Despite what you may have heard, it was ludicrously easy to find hotels in New York offering smoking rooms.  Much easier actually than finding a smoking room in many UK cities. Smoking on the streets remains common place – and the numbers of open air bars encouraging you to light up are, if anything, on the increase.

Over in Las Vegas the story is even more encouraging. Back in around 2006 Nevada introduced a smoking ban on places that served food. Initially this meant that several bars simply went smoke free. In some casinos it was actually difficult to find a decent bar where you could sit down with your Sapphire tonic and enjoy the odd Marlborough Light. But public demand has caused many owners to rethink their policy. One casino on the strip has not only opened up two new smoking bars (complete with waitress service) in the last 12 months, but rejigged two of its most popular restaurants to accommodate outdoor seating for smokers. At the other end of the strip, my favourite restaurant – which bizarrely banned smoking on the terrace when the ban was first introduced – has relaxed its rules to allow its patrons to enjoy a cigarette once more. None of this is to the detriment on non smokers. There are still many places that you can go and find a smoke free atmosphere. But a sense of balance is finally being restored. Amen to that.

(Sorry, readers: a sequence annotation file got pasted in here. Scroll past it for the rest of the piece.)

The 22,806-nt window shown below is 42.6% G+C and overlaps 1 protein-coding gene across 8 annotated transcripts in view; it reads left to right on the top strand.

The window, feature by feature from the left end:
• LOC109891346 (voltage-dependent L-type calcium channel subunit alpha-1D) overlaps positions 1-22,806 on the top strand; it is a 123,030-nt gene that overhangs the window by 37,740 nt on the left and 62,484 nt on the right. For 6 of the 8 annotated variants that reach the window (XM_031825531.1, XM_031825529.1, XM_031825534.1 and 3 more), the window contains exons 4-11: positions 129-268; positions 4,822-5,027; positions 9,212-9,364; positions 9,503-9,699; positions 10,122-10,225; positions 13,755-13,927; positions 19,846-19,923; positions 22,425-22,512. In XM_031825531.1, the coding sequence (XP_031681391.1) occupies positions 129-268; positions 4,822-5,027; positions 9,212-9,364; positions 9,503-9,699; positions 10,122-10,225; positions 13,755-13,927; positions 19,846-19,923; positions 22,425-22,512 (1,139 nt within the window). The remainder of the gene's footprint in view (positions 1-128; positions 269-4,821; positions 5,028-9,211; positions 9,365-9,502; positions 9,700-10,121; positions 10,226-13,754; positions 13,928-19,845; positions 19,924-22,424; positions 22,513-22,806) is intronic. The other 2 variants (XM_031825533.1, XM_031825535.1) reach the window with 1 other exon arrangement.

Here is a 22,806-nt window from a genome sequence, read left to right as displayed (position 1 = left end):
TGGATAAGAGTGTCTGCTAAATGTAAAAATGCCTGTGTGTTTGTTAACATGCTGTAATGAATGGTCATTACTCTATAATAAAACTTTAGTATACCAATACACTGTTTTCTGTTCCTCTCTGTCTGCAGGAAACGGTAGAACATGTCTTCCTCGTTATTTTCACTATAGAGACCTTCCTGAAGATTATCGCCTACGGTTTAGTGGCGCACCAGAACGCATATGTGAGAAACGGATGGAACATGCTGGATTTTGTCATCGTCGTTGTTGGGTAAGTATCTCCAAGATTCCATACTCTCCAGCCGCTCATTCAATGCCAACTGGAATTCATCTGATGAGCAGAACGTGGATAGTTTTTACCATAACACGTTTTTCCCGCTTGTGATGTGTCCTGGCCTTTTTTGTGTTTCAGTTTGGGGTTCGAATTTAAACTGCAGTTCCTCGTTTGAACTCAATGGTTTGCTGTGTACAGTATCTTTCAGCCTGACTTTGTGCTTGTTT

Returning to a damp Britain was therefore rather depressing.. A return to standing outside the pub with two bar staff avoiding the cars throwing up spray from the gutter while half a dozen people inside enjoyed their “right” to a smoke free environment. How marvelous it would be if we could see some of that Clark County commonsense over here. 

So what to do….? My first political act post-vacation has been to sign the e-petition calling for a review of the smoking ban.

The petition states

We petition the Government to review the impact of the smoking ban on pubs and clubs and consider an amendment that would give licensees the option of separate well-ventilated smoking rooms”

I share many folks scepticism of e-petitions but there is nothing to lose – and just perhaps something to be gained. I have tested out the wording of the petition with friends and family (mostly non-smokers) … “what’s to disagree with?” was the over-riding consensus.

Original legislation went too far. It is now widely known that the intention was never to include every single pub and club in the smoking ban. A growing number of MPs regret voting it through. And as a society,  we are frankly getting rather tired of the pontifications of those on high, and the intolerance and scorn of those who seem incensed by anyone around them who seems to be taking any enjoyment from life. 

So why not give this e-petition a go? You never know it may just work…..